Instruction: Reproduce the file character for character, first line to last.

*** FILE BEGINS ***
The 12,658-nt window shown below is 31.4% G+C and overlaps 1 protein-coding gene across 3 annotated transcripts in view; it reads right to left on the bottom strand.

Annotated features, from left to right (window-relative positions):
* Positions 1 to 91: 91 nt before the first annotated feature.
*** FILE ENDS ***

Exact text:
The 12,658-nt window shown below is 31.4% G+C and overlaps 1 protein-coding gene across 3 annotated transcripts in view; it reads right to left on the bottom strand.

Annotated features, from left to right (window-relative positions):
* Positions 1 to 91: 91 nt before the first annotated feature.